California people are much given to light housekeeping and to taking
their meals in cafeterias and other restaurants. Doubtless this fashion
may have been inaugurated by the fact that an ever increasing tourist
population, living in hotels and lodgings, must be taken care of. But
many of the Californians themselves are accustomed to reduce the cares
of housekeeping to the minimum, and to take almost all their meals away
from their own homes. The servant question is a serious one in
California; and this type of co-operative housekeeping seems to commend
itself to hosts of people. We enjoyed it as pilgrims and travelers, but
one would scarcely wish to have so large a part of the family life
habitually lived in public places.



CHAPTER II


In the heart of San Francisco stands a tall, slender iron pillar, with a
bell hanging from its down-turned top, like a lily drooping on its
stalk. This bell is a northern guide post of the famous El Camino Real,
the old highway of the Spanish monks and monasteries on which still
stand the ruins of the ancient Mission churches and cloisters. We
purpose to drive south the entire length of the six hundred miles of El
Camino Real; and then turning northward to cross the mountain backbone
of the State of California, and to come up through the vast and fertile
stretches of its western valleys, meeting the Lincoln Highway at the
town of Stockton.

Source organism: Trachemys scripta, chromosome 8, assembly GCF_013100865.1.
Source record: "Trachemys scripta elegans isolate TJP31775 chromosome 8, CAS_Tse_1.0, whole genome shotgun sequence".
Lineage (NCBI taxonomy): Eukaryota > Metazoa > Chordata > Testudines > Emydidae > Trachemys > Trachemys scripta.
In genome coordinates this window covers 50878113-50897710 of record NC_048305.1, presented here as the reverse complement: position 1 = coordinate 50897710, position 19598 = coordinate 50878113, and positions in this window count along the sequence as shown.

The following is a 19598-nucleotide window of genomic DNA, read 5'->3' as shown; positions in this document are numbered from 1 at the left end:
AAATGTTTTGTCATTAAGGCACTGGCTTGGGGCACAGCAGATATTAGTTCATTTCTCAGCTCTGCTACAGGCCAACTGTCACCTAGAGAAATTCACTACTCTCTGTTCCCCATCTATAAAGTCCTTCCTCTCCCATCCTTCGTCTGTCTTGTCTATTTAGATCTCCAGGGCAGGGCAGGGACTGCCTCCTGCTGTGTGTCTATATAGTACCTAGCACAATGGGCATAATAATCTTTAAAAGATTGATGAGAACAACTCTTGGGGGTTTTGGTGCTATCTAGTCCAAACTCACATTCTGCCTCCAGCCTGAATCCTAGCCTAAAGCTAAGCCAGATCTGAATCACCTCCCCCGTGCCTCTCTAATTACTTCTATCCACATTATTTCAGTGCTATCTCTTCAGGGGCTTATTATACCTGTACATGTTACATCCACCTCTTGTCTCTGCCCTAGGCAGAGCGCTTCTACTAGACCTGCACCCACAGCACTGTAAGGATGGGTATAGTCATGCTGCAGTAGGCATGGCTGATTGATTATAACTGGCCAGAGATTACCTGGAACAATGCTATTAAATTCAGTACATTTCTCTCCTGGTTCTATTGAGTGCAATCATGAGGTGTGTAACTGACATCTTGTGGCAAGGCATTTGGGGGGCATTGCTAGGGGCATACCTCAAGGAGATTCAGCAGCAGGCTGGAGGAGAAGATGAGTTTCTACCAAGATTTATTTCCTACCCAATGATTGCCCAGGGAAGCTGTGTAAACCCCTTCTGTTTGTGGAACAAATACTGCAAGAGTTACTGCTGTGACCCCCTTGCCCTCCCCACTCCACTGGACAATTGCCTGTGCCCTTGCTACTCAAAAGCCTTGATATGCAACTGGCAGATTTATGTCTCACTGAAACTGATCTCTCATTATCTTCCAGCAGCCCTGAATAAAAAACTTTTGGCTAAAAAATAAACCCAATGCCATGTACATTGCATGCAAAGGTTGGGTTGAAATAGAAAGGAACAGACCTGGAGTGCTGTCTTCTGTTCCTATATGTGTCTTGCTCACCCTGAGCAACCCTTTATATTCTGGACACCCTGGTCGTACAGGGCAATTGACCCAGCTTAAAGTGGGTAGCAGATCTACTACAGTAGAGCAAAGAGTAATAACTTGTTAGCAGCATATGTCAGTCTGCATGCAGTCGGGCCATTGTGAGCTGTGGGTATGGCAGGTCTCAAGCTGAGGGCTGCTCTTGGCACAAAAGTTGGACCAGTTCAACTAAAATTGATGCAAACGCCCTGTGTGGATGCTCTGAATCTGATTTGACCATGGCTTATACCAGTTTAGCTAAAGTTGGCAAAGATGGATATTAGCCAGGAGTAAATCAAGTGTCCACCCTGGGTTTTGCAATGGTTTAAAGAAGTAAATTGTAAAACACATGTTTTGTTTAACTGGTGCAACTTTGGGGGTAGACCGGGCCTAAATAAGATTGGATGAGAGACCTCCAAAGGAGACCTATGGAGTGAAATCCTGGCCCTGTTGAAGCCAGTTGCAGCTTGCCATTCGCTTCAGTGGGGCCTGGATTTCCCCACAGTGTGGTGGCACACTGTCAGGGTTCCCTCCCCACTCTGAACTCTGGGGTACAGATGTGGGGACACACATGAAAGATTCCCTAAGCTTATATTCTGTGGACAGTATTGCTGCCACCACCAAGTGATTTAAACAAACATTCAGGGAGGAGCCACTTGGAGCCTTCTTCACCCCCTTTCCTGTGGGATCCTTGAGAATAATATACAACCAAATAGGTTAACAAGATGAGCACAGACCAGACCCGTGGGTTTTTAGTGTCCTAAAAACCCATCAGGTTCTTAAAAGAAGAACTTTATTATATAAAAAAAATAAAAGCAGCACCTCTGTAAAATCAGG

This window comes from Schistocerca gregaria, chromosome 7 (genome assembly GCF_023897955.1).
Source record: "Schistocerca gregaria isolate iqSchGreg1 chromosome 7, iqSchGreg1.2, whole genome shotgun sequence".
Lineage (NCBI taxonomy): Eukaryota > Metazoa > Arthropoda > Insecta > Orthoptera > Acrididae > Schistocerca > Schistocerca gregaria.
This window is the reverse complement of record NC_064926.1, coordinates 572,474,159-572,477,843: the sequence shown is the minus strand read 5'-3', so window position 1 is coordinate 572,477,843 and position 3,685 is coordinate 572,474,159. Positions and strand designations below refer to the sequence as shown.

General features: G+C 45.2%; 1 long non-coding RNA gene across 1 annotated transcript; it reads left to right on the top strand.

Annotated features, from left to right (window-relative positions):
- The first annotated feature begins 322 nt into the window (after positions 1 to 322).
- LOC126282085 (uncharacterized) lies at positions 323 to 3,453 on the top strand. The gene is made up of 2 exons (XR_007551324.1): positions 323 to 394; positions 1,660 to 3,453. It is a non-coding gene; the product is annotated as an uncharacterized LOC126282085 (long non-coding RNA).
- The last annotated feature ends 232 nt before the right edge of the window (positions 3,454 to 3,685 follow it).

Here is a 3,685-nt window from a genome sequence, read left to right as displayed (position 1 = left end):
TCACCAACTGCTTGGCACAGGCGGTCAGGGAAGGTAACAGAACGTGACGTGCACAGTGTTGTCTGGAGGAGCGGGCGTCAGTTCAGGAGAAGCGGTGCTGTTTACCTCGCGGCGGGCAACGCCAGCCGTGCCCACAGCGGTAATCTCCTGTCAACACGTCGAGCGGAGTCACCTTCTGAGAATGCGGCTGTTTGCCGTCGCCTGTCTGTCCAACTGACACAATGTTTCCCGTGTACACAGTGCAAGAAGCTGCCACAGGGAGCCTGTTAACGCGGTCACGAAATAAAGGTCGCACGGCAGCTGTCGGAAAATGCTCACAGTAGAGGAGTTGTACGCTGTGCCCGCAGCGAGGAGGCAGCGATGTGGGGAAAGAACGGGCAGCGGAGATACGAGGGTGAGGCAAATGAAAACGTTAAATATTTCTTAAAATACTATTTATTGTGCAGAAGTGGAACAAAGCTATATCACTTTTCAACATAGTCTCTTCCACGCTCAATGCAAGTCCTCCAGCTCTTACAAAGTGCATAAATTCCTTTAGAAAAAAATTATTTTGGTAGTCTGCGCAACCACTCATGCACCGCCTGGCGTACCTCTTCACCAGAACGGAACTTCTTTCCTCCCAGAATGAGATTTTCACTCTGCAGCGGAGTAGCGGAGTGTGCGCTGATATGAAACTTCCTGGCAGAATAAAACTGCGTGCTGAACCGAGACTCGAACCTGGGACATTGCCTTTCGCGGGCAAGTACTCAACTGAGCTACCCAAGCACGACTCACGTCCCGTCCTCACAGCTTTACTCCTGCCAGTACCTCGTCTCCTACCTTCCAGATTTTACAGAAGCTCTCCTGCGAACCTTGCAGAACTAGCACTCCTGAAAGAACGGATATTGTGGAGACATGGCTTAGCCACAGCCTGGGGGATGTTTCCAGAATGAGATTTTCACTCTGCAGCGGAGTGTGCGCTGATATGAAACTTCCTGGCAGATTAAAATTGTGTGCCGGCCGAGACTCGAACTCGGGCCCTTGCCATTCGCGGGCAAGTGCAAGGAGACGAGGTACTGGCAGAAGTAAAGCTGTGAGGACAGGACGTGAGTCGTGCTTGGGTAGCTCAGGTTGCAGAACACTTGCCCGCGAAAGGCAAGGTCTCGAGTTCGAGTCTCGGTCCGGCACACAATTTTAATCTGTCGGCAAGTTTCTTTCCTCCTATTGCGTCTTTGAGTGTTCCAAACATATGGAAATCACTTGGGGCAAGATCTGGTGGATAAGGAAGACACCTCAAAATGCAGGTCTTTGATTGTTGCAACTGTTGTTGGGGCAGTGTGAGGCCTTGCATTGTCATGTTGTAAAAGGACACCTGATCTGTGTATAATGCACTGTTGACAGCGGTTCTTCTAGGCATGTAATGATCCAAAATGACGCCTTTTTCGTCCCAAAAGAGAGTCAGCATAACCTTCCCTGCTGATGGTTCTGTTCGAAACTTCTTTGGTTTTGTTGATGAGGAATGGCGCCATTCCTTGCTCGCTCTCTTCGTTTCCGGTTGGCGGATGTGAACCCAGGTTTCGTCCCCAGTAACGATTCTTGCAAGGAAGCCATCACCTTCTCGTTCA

It is the morning of the 21st of April when we swing around the graceful
bell, run along Market Street to the Masonic Temple, turn left into
Mission Road, and from Mission Road come again into El Camino Real. We
first pass through the usual fringe of cheap houses, road saloons, and
small groceries that surrounds a great city. Then comes a group of the
city's cemeteries, "Cypress Grove," "Home of Peace," and others. We have
a bumpy road in leaving the city, followed by a fine stretch of smooth,
beautiful cement highway. On through rolling green country we drive, and
into the suburb of Burlingame with its vine covered and rose embowered
bungalows, and its houses of brown shingle and of stucco. The finer
places sit far back from the road in aristocratic privacy, with big,
grassy parks shaded by noble trees in front, and with the green
foothills as a background.

At San Mateo, a town with the usual shaven and parked immaculateness of
highclass suburbs, we have luncheon in a simple little pastry shop. The
woman who gaily serves us with excellent ham sandwiches, cake, and
coffee, tells us that she is from Alsace-Lorraine. She and her husband
have found their way to California. From San Mateo we drive to Palo
Alto, where we spend some time in visiting Leland Stanford University.
The University buildings of yellow sandstone with their warm red tiled
roofs look extremely well in the southern sun. Here are no hills and
inequalities. All the buildings stand on perfectly level ground, the
situation well suited to the long colonnades and the level lines of the
buildings themselves. It is worth the traveler's while to walk through
the long cloisters and to visit the rich and beautiful church, whose
restoration from the ravages of the earthquake is about completed. With
its tiling and mosaic work, its striking mottoes upon the walls, and its